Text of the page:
Imagine being told that your driver’s license would be revoked and you would face prison time if you didn’t settle your payday loan debt. Intimidation techniques and illegal threats are bad enough, but what if the debt wasn’t real?
According to the Federal Trade Commission, two Georgia-based companies were “using deception and threats to collect $3.5 million in phantom payday loan ‘debts’ that consumers didn’t owe.” At the FTC’s urging, a U.S. District Court judge this week halted the two debt collection operations in question.
The FTC complaint said that John Williams of Norcross, Ga., and two companies he controls – Williams, Scott & Associates LLC and WSA LLC – “falsely claimed to be affiliated with federal and state agents, investigators, members of a government fraud task force, and other law enforcement agencies, and pretended to be a law firm.”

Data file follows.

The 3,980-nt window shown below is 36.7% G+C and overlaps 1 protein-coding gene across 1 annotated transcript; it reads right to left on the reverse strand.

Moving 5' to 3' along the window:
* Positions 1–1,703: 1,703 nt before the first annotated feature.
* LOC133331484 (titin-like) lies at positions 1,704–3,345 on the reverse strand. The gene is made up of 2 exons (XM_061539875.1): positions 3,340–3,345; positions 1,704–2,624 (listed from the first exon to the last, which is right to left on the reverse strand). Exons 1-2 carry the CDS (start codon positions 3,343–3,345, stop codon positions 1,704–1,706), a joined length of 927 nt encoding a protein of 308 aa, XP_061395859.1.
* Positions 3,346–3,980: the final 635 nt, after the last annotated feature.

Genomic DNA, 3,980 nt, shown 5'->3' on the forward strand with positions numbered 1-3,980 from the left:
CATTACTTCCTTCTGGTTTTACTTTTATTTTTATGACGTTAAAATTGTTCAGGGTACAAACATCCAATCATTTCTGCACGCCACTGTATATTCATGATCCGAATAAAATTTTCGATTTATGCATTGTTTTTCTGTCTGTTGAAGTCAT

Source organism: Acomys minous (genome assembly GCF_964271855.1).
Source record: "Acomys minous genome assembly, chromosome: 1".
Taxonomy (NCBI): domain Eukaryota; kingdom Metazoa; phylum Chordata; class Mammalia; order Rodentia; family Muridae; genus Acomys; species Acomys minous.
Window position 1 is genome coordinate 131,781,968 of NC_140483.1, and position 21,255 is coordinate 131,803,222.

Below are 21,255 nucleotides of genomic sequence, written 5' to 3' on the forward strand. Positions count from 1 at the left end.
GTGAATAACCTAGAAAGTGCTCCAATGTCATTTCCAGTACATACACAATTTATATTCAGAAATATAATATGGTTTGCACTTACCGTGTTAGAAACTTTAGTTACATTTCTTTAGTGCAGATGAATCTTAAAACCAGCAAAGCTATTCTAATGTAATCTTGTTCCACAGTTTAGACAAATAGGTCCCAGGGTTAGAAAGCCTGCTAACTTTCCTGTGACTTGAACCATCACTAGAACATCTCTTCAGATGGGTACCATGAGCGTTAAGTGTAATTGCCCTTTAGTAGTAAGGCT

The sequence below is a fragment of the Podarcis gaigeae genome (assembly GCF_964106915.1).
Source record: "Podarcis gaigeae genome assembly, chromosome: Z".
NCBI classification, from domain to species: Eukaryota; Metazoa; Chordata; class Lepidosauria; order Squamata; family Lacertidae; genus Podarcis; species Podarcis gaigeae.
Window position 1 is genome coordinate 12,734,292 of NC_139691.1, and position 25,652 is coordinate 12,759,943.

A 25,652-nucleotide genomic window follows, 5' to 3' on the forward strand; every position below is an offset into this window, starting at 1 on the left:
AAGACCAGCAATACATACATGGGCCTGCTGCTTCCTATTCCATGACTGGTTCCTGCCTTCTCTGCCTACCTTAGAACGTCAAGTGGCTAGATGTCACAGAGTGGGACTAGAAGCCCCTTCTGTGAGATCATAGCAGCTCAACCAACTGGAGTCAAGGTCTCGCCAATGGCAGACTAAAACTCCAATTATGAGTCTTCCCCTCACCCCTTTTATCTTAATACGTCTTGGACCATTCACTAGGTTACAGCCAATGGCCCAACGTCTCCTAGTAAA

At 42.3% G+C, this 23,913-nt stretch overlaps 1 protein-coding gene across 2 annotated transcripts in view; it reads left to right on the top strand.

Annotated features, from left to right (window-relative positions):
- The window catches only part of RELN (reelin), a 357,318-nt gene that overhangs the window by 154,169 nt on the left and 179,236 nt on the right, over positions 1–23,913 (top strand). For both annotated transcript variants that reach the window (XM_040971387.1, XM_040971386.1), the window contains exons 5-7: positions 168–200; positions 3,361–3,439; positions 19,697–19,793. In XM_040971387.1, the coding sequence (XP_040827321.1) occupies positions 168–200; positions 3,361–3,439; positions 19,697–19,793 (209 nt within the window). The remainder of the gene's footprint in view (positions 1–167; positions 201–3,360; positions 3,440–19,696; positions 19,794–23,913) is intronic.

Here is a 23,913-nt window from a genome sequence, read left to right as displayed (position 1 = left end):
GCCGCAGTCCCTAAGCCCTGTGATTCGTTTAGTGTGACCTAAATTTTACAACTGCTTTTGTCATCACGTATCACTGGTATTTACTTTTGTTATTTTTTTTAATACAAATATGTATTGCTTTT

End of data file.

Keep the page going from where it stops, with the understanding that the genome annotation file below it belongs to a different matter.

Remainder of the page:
Victims were allegedly threatened with a revoked driver’s license, arrest and prison time if they didn’t pay the phantom debt, the agency said.
According to the FTC, the victims had inquired online about a payday loan at some point, and their contact information ended up with the companies.
The FTC said the tactics used by Williams and his companies violated the Federal Trade Commission Act and the Fair Debt Collection Practices Act.
In addition to the deception and false threats, the defendants violated federal law by telling consumers’ family members, employers, and co-workers about the debt; failing to identify themselves as debt collectors; using profanity; making repeated inconvenient or prohibited calls; failing to provide information in writing about the debt; and making unauthorized withdrawals from consumers’ bank accounts.
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